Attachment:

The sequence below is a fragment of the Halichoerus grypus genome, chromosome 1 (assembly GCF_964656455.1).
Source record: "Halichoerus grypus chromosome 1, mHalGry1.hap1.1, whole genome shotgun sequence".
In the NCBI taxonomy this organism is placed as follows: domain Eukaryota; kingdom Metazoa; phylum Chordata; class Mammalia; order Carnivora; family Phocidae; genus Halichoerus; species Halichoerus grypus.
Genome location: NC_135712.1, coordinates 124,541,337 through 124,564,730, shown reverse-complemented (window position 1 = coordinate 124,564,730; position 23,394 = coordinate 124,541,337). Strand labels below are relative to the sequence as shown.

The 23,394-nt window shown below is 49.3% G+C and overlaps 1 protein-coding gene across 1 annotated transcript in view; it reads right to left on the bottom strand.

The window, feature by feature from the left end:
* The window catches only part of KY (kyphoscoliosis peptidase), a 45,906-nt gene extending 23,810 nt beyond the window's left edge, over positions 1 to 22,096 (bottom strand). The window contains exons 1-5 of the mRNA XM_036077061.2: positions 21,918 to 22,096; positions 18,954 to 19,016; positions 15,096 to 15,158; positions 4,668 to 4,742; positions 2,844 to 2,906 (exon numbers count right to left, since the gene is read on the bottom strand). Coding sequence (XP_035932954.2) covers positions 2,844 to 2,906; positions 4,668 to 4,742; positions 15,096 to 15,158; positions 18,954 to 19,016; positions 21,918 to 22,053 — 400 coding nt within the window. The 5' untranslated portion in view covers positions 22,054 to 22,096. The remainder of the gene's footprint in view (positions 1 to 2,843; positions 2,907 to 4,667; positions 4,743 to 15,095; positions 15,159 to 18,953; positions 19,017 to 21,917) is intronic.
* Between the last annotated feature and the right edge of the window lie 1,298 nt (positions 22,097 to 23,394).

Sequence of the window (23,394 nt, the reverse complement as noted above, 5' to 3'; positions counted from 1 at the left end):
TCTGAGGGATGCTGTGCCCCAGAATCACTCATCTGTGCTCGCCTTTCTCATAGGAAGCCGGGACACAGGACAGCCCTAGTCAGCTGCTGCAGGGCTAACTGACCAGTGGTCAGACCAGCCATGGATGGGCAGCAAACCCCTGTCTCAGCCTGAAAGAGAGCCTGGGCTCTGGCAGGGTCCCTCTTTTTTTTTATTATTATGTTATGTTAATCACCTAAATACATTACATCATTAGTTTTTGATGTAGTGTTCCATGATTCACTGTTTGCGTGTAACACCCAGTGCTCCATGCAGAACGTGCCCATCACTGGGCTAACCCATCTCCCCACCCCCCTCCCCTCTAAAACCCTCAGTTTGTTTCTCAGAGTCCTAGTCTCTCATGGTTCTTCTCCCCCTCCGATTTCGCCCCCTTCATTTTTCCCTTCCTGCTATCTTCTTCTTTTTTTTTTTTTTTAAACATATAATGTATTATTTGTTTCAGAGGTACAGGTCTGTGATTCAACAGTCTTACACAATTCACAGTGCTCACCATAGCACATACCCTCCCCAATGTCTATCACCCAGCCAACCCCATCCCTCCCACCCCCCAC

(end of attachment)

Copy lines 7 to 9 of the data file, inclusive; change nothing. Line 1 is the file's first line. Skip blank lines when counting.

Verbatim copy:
* The window catches only part of KY (kyphoscoliosis peptidase), a 45,906-nt gene extending 23,810 nt beyond the window's left edge, over positions 1 to 22,096 (bottom strand). The window contains exons 1-5 of the mRNA XM_036077061.2: positions 21,918 to 22,096; positions 18,954 to 19,016; positions 15,096 to 15,158; positions 4,668 to 4,742; positions 2,844 to 2,906 (exon numbers count right to left, since the gene is read on the bottom strand). Coding sequence (XP_035932954.2) covers positions 2,844 to 2,906; positions 4,668 to 4,742; positions 15,096 to 15,158; positions 18,954 to 19,016; positions 21,918 to 22,053 — 400 coding nt within the window. The 5' untranslated portion in view covers positions 22,054 to 22,096. The remainder of the gene's footprint in view (positions 1 to 2,843; positions 2,907 to 4,667; positions 4,743 to 15,095; positions 15,159 to 18,953; positions 19,017 to 21,917) is intronic.
* Between the last annotated feature and the right edge of the window lie 1,298 nt (positions 22,097 to 23,394).

Sequence of the window (23,394 nt, the reverse complement as noted above, 5' to 3'; positions counted from 1 at the left end):